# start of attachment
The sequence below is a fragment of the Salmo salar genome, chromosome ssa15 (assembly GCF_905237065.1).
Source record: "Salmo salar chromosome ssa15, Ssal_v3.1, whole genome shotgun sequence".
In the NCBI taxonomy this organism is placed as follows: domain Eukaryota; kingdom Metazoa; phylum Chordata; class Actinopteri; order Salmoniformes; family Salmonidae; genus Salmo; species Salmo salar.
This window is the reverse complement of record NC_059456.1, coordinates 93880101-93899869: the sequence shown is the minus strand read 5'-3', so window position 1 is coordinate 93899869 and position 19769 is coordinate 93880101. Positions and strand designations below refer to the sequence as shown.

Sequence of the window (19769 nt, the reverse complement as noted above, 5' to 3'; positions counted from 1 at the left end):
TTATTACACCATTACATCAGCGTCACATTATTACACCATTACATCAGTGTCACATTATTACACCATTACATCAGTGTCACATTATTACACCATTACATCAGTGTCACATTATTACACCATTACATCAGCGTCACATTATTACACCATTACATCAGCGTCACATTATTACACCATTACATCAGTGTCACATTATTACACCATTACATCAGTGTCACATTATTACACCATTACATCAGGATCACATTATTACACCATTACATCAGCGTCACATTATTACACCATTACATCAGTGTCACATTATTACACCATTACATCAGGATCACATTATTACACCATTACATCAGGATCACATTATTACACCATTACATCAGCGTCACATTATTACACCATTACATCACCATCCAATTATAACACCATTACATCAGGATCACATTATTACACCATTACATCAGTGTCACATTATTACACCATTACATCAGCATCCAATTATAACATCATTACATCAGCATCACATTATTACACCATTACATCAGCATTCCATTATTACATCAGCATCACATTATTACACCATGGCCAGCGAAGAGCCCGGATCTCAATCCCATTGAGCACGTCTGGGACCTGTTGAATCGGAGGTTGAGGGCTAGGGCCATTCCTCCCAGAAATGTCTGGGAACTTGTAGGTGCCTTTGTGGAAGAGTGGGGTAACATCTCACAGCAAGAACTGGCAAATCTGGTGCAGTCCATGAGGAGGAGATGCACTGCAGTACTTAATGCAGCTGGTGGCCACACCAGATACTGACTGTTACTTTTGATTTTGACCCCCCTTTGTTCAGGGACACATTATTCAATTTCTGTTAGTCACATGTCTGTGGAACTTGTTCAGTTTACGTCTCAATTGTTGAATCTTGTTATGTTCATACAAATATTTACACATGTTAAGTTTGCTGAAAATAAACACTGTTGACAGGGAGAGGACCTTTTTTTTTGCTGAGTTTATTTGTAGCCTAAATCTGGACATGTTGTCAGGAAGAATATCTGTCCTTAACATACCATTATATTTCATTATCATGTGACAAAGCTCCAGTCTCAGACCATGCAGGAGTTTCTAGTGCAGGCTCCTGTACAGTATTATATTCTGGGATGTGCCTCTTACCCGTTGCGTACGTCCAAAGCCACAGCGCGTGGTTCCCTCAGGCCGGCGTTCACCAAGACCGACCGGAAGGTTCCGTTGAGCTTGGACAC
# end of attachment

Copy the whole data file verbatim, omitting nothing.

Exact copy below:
The sequence below is a fragment of the Salmo salar genome, chromosome ssa15 (assembly GCF_905237065.1).
Source record: "Salmo salar chromosome ssa15, Ssal_v3.1, whole genome shotgun sequence".
In the NCBI taxonomy this organism is placed as follows: domain Eukaryota; kingdom Metazoa; phylum Chordata; class Actinopteri; order Salmoniformes; family Salmonidae; genus Salmo; species Salmo salar.
This window is the reverse complement of record NC_059456.1, coordinates 93880101-93899869: the sequence shown is the minus strand read 5'-3', so window position 1 is coordinate 93899869 and position 19769 is coordinate 93880101. Positions and strand designations below refer to the sequence as shown.

Sequence of the window (19769 nt, the reverse complement as noted above, 5' to 3'; positions counted from 1 at the left end):
TTATTACACCATTACATCAGCGTCACATTATTACACCATTACATCAGTGTCACATTATTACACCATTACATCAGTGTCACATTATTACACCATTACATCAGTGTCACATTATTACACCATTACATCAGCGTCACATTATTACACCATTACATCAGCGTCACATTATTACACCATTACATCAGTGTCACATTATTACACCATTACATCAGTGTCACATTATTACACCATTACATCAGGATCACATTATTACACCATTACATCAGCGTCACATTATTACACCATTACATCAGTGTCACATTATTACACCATTACATCAGGATCACATTATTACACCATTACATCAGGATCACATTATTACACCATTACATCAGCGTCACATTATTACACCATTACATCACCATCCAATTATAACACCATTACATCAGGATCACATTATTACACCATTACATCAGTGTCACATTATTACACCATTACATCAGCATCCAATTATAACATCATTACATCAGCATCACATTATTACACCATTACATCAGCATTCCATTATTACATCAGCATCACATTATTACACCATGGCCAGCGAAGAGCCCGGATCTCAATCCCATTGAGCACGTCTGGGACCTGTTGAATCGGAGGTTGAGGGCTAGGGCCATTCCTCCCAGAAATGTCTGGGAACTTGTAGGTGCCTTTGTGGAAGAGTGGGGTAACATCTCACAGCAAGAACTGGCAAATCTGGTGCAGTCCATGAGGAGGAGATGCACTGCAGTACTTAATGCAGCTGGTGGCCACACCAGATACTGACTGTTACTTTTGATTTTGACCCCCCTTTGTTCAGGGACACATTATTCAATTTCTGTTAGTCACATGTCTGTGGAACTTGTTCAGTTTACGTCTCAATTGTTGAATCTTGTTATGTTCATACAAATATTTACACATGTTAAGTTTGCTGAAAATAAACACTGTTGACAGGGAGAGGACCTTTTTTTTTGCTGAGTTTATTTGTAGCCTAAATCTGGACATGTTGTCAGGAAGAATATCTGTCCTTAACATACCATTATATTTCATTATCATGTGACAAAGCTCCAGTCTCAGACCATGCAGGAGTTTCTAGTGCAGGCTCCTGTACAGTATTATATTCTGGGATGTGCCTCTTACCCGTTGCGTACGTCCAAAGCCACAGCGCGTGGTTCCCTCAGGCCGGCGTTCACCAAGACCGACCGGAAGGTTCCGTTGAGCTTGGACAC